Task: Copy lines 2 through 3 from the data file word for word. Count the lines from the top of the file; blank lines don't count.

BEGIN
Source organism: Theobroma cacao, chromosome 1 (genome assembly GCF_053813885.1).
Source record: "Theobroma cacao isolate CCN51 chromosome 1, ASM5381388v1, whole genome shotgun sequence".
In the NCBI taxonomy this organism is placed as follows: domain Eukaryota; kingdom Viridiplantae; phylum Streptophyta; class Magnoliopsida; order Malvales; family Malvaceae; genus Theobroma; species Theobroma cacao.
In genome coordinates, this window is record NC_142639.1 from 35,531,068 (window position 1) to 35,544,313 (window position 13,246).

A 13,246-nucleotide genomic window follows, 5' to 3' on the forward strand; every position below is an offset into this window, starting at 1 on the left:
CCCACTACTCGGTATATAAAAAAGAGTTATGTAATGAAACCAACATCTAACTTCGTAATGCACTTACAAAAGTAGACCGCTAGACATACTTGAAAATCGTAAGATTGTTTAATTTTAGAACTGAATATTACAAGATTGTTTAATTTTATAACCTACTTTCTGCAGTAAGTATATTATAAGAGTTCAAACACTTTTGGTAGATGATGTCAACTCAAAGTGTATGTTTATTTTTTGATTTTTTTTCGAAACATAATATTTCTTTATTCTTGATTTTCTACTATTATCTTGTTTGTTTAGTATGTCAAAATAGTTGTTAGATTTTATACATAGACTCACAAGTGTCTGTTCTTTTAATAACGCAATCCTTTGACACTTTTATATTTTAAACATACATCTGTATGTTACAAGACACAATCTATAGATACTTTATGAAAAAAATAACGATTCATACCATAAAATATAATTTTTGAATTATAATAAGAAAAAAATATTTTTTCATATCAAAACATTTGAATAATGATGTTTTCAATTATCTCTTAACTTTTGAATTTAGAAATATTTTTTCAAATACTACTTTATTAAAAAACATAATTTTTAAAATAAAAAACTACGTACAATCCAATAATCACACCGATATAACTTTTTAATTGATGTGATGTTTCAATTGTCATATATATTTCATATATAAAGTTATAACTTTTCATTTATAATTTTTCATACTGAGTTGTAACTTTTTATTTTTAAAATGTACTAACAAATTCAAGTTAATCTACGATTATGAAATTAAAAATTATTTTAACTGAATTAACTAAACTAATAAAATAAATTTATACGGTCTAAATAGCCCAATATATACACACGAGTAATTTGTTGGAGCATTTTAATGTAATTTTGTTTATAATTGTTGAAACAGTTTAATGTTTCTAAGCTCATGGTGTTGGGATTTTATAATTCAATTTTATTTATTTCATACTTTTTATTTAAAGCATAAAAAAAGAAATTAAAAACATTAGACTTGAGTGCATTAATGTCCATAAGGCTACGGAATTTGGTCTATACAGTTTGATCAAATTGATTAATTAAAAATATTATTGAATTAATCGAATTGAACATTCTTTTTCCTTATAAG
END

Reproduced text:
Source record: "Theobroma cacao isolate CCN51 chromosome 1, ASM5381388v1, whole genome shotgun sequence".
In the NCBI taxonomy this organism is placed as follows: domain Eukaryota; kingdom Viridiplantae; phylum Streptophyta; class Magnoliopsida; order Malvales; family Malvaceae; genus Theobroma; species Theobroma cacao.